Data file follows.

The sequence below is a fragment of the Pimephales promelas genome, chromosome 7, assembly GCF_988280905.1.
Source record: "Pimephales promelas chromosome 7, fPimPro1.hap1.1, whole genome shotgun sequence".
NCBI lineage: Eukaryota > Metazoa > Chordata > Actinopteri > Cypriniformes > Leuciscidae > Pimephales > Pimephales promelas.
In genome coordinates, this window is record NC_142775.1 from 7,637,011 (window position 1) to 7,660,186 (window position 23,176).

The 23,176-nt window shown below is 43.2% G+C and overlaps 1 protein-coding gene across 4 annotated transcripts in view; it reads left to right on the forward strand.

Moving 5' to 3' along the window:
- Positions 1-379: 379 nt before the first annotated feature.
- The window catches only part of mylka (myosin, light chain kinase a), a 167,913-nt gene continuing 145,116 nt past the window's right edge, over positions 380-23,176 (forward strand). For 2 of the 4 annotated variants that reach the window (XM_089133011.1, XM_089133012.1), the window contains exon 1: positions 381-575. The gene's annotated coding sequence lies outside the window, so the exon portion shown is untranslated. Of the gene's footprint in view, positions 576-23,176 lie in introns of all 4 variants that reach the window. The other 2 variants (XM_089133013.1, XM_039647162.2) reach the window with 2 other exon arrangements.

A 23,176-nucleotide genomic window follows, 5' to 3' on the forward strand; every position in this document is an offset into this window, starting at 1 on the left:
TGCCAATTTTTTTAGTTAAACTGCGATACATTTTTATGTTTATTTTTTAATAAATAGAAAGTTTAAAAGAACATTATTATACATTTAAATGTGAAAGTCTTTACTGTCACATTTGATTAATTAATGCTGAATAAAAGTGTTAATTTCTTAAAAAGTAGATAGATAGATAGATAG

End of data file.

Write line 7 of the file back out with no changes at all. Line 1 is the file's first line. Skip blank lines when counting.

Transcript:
- Positions 1-379: 379 nt before the first annotated feature.